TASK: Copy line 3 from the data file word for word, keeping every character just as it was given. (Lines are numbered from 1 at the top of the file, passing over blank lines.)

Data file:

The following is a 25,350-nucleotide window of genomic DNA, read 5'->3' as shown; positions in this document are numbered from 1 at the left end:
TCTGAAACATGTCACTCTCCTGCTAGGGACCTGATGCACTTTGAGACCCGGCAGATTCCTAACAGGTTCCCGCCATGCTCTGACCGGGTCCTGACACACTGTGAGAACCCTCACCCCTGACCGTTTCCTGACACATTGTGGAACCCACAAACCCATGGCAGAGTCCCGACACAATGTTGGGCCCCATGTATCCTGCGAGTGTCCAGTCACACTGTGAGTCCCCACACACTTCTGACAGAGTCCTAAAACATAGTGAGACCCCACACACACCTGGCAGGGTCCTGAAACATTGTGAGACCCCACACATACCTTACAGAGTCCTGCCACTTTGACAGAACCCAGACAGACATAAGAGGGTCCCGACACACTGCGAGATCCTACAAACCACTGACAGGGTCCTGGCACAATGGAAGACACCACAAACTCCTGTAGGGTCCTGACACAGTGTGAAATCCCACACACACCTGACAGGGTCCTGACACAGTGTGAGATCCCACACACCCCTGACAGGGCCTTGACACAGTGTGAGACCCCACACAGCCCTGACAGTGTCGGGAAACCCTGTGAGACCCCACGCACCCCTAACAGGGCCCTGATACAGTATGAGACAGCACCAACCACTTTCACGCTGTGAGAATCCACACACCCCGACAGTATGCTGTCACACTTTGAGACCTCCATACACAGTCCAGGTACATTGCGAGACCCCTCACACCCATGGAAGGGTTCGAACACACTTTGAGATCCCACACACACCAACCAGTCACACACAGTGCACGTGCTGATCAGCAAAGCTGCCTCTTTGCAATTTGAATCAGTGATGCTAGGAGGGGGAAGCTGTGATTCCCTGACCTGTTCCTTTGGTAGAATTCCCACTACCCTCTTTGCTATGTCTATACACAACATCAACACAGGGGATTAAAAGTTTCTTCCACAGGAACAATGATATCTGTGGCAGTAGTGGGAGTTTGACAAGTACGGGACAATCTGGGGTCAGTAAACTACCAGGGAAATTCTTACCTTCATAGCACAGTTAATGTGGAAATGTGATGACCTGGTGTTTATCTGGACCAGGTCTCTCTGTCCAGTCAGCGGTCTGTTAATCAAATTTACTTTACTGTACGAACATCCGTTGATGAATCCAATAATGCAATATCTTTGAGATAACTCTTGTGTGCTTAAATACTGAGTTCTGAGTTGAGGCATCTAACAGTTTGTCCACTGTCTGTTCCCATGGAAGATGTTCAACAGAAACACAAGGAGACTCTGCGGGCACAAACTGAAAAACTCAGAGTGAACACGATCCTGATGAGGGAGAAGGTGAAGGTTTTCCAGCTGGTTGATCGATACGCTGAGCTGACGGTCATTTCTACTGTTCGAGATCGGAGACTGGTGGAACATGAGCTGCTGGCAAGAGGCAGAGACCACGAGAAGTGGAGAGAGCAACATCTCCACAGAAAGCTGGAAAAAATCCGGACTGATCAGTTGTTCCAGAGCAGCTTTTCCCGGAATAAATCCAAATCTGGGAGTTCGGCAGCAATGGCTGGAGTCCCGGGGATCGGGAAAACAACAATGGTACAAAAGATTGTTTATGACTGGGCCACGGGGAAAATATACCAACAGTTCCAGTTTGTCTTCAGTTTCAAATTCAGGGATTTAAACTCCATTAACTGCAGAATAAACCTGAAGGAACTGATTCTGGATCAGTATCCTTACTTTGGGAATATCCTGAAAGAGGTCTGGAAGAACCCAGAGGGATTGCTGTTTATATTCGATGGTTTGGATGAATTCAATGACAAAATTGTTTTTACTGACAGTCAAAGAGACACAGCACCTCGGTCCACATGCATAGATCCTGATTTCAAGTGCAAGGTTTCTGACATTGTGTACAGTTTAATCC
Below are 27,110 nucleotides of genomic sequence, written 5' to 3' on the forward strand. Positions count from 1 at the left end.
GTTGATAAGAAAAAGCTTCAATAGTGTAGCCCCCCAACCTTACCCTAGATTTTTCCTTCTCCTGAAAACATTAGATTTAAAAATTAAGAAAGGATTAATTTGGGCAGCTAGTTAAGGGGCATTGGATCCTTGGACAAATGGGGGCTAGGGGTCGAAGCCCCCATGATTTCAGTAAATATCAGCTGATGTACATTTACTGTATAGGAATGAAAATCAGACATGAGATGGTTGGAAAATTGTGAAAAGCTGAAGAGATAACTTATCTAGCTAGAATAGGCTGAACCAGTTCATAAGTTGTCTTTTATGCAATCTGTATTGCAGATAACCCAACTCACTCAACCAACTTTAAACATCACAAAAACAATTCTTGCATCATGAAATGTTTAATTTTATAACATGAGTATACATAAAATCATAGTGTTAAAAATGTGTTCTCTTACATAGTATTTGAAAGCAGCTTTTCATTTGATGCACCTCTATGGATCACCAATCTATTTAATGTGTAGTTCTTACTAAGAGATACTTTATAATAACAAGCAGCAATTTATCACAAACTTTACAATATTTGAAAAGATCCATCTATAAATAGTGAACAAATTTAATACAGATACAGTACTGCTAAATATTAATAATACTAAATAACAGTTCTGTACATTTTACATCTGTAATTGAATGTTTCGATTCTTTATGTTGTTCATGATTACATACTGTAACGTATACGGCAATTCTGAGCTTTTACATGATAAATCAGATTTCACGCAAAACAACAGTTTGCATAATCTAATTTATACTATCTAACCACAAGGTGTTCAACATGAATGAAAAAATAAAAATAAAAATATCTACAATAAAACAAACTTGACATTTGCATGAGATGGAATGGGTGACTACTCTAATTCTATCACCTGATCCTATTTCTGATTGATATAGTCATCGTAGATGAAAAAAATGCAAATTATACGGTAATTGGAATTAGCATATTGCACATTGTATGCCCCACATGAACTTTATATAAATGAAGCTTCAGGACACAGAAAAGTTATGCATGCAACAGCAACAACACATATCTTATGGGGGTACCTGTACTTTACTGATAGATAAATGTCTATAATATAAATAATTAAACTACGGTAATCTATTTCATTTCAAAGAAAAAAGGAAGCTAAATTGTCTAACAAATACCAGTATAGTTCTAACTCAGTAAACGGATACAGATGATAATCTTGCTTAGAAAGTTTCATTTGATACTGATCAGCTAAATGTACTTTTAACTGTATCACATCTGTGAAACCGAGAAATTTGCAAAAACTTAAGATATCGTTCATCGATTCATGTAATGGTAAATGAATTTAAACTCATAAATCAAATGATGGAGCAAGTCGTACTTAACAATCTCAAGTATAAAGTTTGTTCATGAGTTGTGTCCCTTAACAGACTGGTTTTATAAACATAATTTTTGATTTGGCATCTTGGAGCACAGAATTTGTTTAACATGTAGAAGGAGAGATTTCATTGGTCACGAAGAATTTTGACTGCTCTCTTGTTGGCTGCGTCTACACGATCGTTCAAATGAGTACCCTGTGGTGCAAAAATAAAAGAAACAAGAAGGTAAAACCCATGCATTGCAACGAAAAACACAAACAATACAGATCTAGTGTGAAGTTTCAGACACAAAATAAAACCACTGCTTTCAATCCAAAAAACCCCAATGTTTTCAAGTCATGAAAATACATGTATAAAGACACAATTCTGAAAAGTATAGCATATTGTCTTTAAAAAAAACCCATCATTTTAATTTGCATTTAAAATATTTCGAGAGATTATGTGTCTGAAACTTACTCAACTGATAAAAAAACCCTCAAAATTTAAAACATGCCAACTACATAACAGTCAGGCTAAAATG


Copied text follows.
Below are 27,110 nucleotides of genomic sequence, written 5' to 3' on the forward strand. Positions count from 1 at the left end.